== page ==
COVID, Crisis and Creativity

by John Beeson

If you were to list your top three most creative people, who would be on that list? Maybe Vincent van Gogh? Walt Disney? JK Rowling? Thomas Edison? Leonardo DaVinci? Marie Curie?

What would the world be without creatives in our midst? Creativity takes the mundane and makes it special. Creativity solves seemingly intractable problems. Creativity causes smiles, surprise, and thinking.

There was a time that Christians were those on the cutting edge of creativity. Take a look at a medieval cathedral and you can’t help but be impressed. Dig a little deeper at the imbedded symbolism and mathematic artistry in its design and your jaw will drop.

Today’s church doesn’t have a great reputation for its creativity. That is partially its fault (the offerings of Christian movie makers and mainstream visual artists, for instance, have been, for the most part, weak in their creative merits). This is not as it should be. Christians’ thinking ought to be characterized not by its safety, nor by its sentimentality, nor by its predictability.

Whoever tops your list of the most creative people in history is dramatically eclipsed by God. In the beginning, the source of all creativity was. And there was nothing else. And then, with a word, God formed electrons and stars and Loriciferans (look them up!) and Venus Flytraps and Baobab trees and Filbert Weevils and platypuses, and sunsets.

Undoubtedly, part of the way in which we image our creator is in our creativity. While God creates ex nihilo, we create from God’s creation and within the parameters of his order. And it delights him when we do so.

The church is often at her best in crisis. And I believe that the church has been at her creative best in the midst of this COVID-19 outbreak. On a micro level, I’ve sat back and marveled at how the creativity that has spilled out of our team. I honestly can’t keep up with the ways our team has pivoted on a dime and spun out great ideas, from do-it-at-home Easter activity packages, to zoom games to launching a Free Little Pantry, to our Sunday School teachers reading stories to their kids, to virtual communion, to breakout zoom face-to-face meetings where we can make personal connections with online worshipers, to interactive student ministry contests with pizza delivered as a prize.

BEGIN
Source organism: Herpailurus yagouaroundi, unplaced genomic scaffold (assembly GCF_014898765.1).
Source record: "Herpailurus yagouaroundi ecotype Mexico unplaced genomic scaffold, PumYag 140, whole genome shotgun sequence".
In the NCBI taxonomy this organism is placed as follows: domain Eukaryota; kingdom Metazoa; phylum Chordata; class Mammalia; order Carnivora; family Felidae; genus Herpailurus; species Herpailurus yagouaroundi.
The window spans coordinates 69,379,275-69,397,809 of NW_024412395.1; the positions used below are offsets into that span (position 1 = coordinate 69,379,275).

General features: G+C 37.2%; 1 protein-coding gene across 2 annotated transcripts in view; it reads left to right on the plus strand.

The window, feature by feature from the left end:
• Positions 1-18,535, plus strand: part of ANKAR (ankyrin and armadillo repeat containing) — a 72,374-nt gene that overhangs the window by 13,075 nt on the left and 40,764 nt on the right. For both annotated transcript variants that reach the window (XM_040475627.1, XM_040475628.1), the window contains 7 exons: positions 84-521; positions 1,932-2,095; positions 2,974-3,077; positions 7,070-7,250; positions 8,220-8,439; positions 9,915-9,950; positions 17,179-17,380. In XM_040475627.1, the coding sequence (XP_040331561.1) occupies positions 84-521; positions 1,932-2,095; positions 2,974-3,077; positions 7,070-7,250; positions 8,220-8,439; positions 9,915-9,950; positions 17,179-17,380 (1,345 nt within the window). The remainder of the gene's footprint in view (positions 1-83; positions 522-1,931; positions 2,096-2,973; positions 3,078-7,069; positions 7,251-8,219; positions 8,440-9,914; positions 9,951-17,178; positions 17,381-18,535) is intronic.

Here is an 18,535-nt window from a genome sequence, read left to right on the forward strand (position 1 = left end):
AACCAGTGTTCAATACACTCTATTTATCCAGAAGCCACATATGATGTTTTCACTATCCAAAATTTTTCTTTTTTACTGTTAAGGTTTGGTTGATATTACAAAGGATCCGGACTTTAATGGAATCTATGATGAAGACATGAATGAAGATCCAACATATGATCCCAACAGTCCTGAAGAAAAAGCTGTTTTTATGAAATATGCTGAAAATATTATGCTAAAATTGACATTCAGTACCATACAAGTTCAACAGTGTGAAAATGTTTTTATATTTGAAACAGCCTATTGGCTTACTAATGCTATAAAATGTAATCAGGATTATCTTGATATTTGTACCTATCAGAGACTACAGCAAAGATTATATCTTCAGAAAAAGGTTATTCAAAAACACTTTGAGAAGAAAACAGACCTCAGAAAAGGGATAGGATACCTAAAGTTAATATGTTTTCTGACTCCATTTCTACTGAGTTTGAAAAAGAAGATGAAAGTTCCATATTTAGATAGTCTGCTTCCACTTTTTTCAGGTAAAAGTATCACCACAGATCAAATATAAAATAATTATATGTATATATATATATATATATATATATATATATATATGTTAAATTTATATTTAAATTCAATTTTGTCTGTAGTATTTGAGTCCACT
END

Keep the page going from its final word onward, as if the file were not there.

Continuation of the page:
I’ve had the opportunity to be on dozens of zoom calls and webinars with other church leaders over the past couple of months. The creative ideas the church is coming up with make me smile. Some churches are doing their entire worship service via zoom, others have done worship and prayer services from their cars in hospital parking lots, Christian business owners are pivoting their businesses to meet medical equipment needs, others are hosting Easter parades in cars, others are hosting drive-in or drive-through church.

I pray that this is the beginning of a new creative era of the church. Let’s reflect who God has made us to be: those whose creativity reflects our marvelous Creator.

Where have you seen creativity since the COVID-19 pandemic started? Used by permission of the author.

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